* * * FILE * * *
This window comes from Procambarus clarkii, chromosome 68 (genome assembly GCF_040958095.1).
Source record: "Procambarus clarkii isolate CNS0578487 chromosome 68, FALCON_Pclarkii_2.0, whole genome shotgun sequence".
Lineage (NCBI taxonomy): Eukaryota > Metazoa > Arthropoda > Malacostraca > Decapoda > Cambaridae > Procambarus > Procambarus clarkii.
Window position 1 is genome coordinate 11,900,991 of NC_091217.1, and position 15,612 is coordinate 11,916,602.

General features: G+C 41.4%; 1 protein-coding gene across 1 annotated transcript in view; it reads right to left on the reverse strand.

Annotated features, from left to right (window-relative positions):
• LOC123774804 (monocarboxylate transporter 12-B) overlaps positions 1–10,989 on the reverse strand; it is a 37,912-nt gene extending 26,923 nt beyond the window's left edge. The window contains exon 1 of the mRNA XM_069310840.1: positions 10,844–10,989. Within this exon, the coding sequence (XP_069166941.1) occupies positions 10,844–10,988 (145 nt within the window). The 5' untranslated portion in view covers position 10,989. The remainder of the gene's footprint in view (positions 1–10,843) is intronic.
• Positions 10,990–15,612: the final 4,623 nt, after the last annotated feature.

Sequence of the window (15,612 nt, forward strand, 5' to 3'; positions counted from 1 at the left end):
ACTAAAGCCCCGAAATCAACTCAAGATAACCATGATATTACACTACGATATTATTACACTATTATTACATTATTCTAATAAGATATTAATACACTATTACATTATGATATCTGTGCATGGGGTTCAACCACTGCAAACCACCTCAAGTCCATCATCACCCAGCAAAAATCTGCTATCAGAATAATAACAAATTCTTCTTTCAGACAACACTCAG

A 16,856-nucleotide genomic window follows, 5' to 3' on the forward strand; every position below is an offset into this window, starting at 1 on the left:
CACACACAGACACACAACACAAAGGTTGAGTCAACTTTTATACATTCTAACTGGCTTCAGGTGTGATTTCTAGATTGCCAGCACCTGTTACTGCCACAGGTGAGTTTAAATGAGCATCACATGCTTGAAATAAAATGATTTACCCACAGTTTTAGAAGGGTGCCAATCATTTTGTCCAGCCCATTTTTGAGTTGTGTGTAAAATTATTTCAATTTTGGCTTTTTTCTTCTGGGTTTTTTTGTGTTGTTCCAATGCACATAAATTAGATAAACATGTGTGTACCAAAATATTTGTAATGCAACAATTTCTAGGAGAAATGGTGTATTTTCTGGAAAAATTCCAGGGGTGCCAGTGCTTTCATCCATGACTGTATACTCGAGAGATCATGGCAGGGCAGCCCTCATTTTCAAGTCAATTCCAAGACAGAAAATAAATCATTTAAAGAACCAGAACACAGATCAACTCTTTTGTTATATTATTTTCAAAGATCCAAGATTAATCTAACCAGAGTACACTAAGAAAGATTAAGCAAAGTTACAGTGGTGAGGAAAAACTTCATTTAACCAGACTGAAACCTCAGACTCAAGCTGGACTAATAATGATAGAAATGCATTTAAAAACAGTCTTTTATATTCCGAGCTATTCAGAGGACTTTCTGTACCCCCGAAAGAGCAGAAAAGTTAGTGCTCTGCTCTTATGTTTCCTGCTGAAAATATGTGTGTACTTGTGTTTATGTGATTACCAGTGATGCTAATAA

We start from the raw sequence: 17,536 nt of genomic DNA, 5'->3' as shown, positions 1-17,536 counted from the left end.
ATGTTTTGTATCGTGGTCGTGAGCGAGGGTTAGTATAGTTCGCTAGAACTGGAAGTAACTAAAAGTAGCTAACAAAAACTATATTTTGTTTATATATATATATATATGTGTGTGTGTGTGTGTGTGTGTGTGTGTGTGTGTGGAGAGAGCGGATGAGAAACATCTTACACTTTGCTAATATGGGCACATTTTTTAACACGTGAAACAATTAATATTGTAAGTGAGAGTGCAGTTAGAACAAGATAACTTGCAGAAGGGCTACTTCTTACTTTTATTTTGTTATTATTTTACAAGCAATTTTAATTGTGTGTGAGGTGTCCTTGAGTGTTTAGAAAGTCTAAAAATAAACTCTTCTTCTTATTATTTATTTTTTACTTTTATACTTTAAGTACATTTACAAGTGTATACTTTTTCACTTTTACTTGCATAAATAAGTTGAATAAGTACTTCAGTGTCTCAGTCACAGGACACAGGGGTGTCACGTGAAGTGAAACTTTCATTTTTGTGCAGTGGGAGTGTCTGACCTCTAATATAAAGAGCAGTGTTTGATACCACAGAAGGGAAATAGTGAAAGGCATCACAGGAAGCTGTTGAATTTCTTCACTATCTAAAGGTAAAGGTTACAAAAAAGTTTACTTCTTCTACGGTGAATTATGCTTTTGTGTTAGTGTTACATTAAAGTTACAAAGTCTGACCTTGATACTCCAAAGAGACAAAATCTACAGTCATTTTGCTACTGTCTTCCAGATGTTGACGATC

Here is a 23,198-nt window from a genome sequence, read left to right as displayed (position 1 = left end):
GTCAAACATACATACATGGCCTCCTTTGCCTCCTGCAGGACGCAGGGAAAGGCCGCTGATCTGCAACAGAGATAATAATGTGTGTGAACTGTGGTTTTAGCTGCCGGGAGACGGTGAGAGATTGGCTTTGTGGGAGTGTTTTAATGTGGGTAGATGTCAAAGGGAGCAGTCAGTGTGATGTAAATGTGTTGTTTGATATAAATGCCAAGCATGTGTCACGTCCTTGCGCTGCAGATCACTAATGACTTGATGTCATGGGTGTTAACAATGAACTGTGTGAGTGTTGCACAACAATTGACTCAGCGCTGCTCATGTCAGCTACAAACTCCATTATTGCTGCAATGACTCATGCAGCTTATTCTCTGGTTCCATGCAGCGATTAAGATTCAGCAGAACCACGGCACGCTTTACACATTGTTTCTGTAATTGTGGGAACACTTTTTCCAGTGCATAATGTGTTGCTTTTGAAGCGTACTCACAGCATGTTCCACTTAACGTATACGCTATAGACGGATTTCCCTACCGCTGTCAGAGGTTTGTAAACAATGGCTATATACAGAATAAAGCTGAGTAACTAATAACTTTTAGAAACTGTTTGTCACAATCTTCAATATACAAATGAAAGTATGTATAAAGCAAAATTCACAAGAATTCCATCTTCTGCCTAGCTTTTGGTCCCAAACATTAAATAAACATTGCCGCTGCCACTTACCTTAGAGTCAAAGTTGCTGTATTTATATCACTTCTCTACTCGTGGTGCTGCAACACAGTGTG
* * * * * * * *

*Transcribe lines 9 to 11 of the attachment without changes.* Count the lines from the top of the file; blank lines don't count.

Sequence of the window (15,612 nt, forward strand, 5' to 3'; positions counted from 1 at the left end):
ACTAAAGCCCCGAAATCAACTCAAGATAACCATGATATTACACTACGATATTATTACACTATTATTACATTATTCTAATAAGATATTAATACACTATTACATTATGATATCTGTGCATGGGGTTCAACCACTGCAAACCACCTCAAGTCCATCATCACCCAGCAAAAATCTGCTATCAGAATAATAACAAATTCTTCTTTCAGACAACACTCAG

A 16,856-nucleotide genomic window follows, 5' to 3' on the forward strand; every position below is an offset into this window, starting at 1 on the left: